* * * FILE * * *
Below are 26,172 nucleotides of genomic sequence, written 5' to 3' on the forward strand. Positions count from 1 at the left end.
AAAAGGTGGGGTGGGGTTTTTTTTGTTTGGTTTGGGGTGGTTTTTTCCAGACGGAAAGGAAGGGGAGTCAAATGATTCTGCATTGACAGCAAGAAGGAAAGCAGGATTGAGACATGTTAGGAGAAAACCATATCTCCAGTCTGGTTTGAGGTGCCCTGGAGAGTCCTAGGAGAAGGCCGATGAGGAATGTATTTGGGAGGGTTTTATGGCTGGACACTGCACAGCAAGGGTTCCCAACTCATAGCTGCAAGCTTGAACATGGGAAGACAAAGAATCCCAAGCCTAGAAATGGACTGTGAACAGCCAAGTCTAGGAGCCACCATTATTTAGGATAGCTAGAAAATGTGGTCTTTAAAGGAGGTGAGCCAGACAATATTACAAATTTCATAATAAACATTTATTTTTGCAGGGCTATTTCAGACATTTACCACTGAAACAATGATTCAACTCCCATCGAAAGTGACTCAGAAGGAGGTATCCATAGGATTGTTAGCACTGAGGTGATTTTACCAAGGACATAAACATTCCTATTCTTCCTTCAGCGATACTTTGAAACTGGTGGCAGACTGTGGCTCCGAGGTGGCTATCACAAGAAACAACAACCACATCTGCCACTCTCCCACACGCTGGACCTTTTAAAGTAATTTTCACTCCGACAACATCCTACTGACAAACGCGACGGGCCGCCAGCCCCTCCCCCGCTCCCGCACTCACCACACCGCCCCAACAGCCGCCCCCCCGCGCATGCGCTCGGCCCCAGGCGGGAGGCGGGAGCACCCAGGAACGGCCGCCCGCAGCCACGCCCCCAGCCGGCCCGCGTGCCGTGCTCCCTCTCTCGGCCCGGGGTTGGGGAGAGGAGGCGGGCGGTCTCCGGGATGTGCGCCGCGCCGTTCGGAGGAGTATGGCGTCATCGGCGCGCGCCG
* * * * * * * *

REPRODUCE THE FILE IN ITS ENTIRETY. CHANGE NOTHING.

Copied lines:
Below are 26,172 nucleotides of genomic sequence, written 5' to 3' on the forward strand. Positions count from 1 at the left end.
AAAAGGTGGGGTGGGGTTTTTTTTGTTTGGTTTGGGGTGGTTTTTTCCAGACGGAAAGGAAGGGGAGTCAAATGATTCTGCATTGACAGCAAGAAGGAAAGCAGGATTGAGACATGTTAGGAGAAAACCATATCTCCAGTCTGGTTTGAGGTGCCCTGGAGAGTCCTAGGAGAAGGCCGATGAGGAATGTATTTGGGAGGGTTTTATGGCTGGACACTGCACAGCAAGGGTTCCCAACTCATAGCTGCAAGCTTGAACATGGGAAGACAAAGAATCCCAAGCCTAGAAATGGACTGTGAACAGCCAAGTCTAGGAGCCACCATTATTTAGGATAGCTAGAAAATGTGGTCTTTAAAGGAGGTGAGCCAGACAATATTACAAATTTCATAATAAACATTTATTTTTGCAGGGCTATTTCAGACATTTACCACTGAAACAATGATTCAACTCCCATCGAAAGTGACTCAGAAGGAGGTATCCATAGGATTGTTAGCACTGAGGTGATTTTACCAAGGACATAAACATTCCTATTCTTCCTTCAGCGATACTTTGAAACTGGTGGCAGACTGTGGCTCCGAGGTGGCTATCACAAGAAACAACAACCACATCTGCCACTCTCCCACACGCTGGACCTTTTAAAGTAATTTTCACTCCGACAACATCCTACTGACAAACGCGACGGGCCGCCAGCCCCTCCCCCGCTCCCGCACTCACCACACCGCCCCAACAGCCGCCCCCCCGCGCATGCGCTCGGCCCCAGGCGGGAGGCGGGAGCACCCAGGAACGGCCGCCCGCAGCCACGCCCCCAGCCGGCCCGCGTGCCGTGCTCCCTCTCTCGGCCCGGGGTTGGGGAGAGGAGGCGGGCGGTCTCCGGGATGTGCGCCGCGCCGTTCGGAGGAGTATGGCGTCATCGGCGCGCGCCG